The racial dimensions of the death penalty are well-documented. Many observers assume this state of affairs derives from bias—often implicit and occasionally explicit—against black defendants in particular. Research points to an even more alarming factor. The race of the victim, not the defendant, steers cases in the direction of death. Regardless of the perpetrator’s race, those who kill whites are more likely to face capital charges, receive a death sentence, and die by execution than those who murder blacks. This short Essay adds a contemporary gloss to the race-of-victim effect literature, placing it in the context of the Black Lives Matter movement and showing how it relates to the broader, systemic devaluation of Black lives.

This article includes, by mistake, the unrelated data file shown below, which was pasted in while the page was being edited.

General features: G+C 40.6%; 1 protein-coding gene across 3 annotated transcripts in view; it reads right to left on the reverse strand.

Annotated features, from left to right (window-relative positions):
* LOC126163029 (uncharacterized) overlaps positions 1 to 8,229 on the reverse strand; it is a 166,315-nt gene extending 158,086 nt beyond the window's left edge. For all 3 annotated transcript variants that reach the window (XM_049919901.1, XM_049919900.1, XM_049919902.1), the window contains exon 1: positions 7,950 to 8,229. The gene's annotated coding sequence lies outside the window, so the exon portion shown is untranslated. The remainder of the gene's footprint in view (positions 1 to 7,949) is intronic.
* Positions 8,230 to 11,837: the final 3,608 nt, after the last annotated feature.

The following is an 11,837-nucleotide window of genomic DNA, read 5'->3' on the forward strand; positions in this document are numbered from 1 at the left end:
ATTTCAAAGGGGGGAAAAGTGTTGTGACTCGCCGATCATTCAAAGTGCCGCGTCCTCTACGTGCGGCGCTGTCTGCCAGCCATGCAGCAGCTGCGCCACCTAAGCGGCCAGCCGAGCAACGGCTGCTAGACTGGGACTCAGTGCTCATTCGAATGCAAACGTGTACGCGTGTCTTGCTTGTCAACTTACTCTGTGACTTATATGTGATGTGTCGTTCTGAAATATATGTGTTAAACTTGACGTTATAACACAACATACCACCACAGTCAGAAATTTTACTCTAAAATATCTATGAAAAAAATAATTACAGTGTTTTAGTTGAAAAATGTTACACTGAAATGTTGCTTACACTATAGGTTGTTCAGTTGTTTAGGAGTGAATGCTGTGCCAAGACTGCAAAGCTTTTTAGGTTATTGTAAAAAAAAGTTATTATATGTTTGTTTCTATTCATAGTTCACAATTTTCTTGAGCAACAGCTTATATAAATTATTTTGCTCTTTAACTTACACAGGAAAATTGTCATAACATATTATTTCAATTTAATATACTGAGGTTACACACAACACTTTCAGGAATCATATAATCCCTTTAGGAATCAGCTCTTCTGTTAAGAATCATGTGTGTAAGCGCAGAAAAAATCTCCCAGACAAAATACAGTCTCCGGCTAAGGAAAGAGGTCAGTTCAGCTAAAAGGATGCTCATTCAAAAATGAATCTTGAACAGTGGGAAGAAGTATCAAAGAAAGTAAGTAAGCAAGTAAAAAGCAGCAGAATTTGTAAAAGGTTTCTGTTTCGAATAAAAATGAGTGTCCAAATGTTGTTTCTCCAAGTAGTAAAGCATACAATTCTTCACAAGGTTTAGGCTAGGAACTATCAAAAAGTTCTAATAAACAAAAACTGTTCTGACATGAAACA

Daniel S. Medwed,
Black Deaths Matter: the Race-of-Victim Effect and Capital Punishment,
86 Brook. L. Rev.
Available at: https://brooklynworks.brooklaw.edu/blr/vol86/iss3/4